'seven', 'eight'];


please, what is difference between these two ways of declaring arrays??

a) mine: var photos = new
Array("one","two","three","four","five","six","sev en","eight")

yours: var photos = ['one', 'two', 'three', 'four', 'five', 'six',
'seven', 'eight'];

thank you very much for yr help.. Frances

Jul 23 '05 #13

P: n/a


Michael Winter wrote:

[. . . . . ]

var j = 0,
photos = ['one', 'two', 'three', 'four', 'five', 'six',
'seven', 'eight'];

function flip() {
document.images['cassini'].src = 'images/' + photos[j] + '.jpg';
j = (j + 1) % photos.length;
}
// Call onload:
setInterval(flip, 1000);

This is a simple version of what you want to achieve. setInterval will
call flip approximately every second. When it does, the first statement
will change the source of the IMG element, cassini, and increment the
index variable, j. The modulus (%) ensures that the value of j stays
within the range 0 <= j < 8.

However, this code pollutes the global namespace. It also looks-up a
reference to the IMG, cassini, and the length property of the photos
array on every invocation of flip.

window.onload = function() {
var i = document.images['cassini'],
j = 0,
p = ['one', 'two', 'three', 'four', 'five', 'six', 'seven',
'eight'],
n = p.length;

function flip() {
i.src = 'images/' + p[j] + '.jpg';
j = (j + 1) % n;
}
flip.toString = function() {return 'flip()';};

setInterval(flip, 1000);
};

That's quite a transformation.

The first thing to note is the external function expression, function()
{ ... }. You can think of this just like any other function, except it
doesn't have a name. What this does is produce a new scope level. As
with all functions, the local variables declared here aren't accessible
outside of the function. This means you can name variables, that would
normally be global, anything you like and not worry about them clashing
with other variables.

Inside the function, things are much like they were last time, with two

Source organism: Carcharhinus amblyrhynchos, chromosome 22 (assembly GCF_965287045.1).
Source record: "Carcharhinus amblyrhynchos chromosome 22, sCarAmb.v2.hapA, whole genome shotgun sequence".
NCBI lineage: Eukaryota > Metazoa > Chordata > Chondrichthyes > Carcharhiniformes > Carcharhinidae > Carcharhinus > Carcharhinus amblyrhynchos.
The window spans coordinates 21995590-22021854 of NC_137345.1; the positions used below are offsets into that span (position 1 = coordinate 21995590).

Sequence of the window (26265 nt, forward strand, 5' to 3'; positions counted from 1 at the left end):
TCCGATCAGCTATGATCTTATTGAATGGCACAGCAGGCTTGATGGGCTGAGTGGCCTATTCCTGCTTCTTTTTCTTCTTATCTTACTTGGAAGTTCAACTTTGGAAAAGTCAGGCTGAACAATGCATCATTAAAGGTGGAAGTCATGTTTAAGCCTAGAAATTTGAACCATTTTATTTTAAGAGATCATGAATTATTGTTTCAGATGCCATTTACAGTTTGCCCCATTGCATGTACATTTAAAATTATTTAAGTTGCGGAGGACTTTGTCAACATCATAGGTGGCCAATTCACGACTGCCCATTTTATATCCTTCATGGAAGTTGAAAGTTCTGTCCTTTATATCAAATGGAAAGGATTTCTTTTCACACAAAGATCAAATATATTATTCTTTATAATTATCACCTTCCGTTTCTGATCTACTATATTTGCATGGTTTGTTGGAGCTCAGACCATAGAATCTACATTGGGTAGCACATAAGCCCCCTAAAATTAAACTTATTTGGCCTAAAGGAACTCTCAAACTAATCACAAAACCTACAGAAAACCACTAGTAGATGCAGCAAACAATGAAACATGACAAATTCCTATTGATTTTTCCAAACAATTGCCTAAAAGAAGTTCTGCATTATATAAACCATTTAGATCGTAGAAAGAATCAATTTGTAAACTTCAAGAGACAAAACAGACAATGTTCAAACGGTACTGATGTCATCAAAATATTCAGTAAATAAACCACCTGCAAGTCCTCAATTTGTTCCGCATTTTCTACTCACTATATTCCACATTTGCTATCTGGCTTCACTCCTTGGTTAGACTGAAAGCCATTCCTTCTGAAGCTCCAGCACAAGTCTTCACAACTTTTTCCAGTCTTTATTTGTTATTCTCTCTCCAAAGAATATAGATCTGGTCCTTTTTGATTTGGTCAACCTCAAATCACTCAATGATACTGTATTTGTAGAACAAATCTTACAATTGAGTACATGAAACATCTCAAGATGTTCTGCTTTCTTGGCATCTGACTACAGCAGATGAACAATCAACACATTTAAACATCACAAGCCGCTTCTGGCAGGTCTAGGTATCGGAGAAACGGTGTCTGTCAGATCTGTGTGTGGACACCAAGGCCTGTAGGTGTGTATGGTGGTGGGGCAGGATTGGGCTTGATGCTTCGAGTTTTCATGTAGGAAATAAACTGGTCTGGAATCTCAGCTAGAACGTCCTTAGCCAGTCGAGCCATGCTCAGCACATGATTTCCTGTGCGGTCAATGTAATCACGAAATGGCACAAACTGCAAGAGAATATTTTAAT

slight differences:

1) A reference to the IMG element, cassini, has been assigned to the
variable, i. This allows it to be looked-up once only, rather than
repeatedly.
2) Similarly, the length property of the array of filenames has been
stored in n. Like the reference to cassini, it doesn't change, so why
keep looking it up?

There's a third difference, which follows after the declaration of
flip. All functions and objects have a method called toString. Whenever
a string value is required, and an object or function is given, this
method is called and string that represents that object is returned[1].
The setInterval function, like setTimeout, can accept two types as its
first argument. A function reference, and a string. Older browsers only
accept a string. Giving the function, flip, a toString method means
that browsers can convert the argument to a form they can use.


Michael, thank you very very much for all your help.. I have just spent
about an hour studying and dissecting your post.. and got the two
sripts you gave me to work...

http://www.francesdelrio.com/cassini/index_rolls.html
http://www.francesdelrio.com/cassini...er-script.html

(the first one -- the not-so-good script that u said...) takes longer to
load.. (again, as I mentioned in an earlier post, my stuff loads a bit
slow anyway b/c I'm being hosted abroad (in Chile..) by a friend, he's
hosting me for free, and their int'l traffic is slower... these two
scripts work perfectly locally, start running immediately; but on-line
imgs take a bit to load..)

I have two small questions:

1) is this
window.onload = function()

the same as calling function in onload event handler in body tag?

2) you have commas after the var declarations, I had never seen that..

var i = document.images['cassini'],
j = 0,

of course have larger questions too.. still don't understand everything
about this script, but at least now I have one that works so have
something to study this with.. and re-digest everything you wrote..
again, thank you very much.. Frances




Jul 23 '05 #14

P: n/a
ok Michael, made images smaller, now they should load faster..

http://www.francesdelrio.com/cassini/index_rolls.html
http://www.francesdelrio.com/cassini...er-script.html

again, many many thanks for your help... Frances
Frances Del Rio wrote:


Michael Winter wrote:

[. . . . . ]

var j = 0,
photos = ['one', 'two', 'three', 'four', 'five', 'six',
'seven', 'eight'];

function flip() {
document.images['cassini'].src = 'images/' + photos[j] + '.jpg';
j = (j + 1) % photos.length;
}
// Call onload:
setInterval(flip, 1000);

This is a simple version of what you want to achieve. setInterval
will call flip approximately every second. When it does, the first
statement will change the source of the IMG element, cassini, and
increment the index variable, j. The modulus (%) ensures that the
value of j stays within the range 0 <= j < 8.

However, this code pollutes the global namespace. It also looks-up a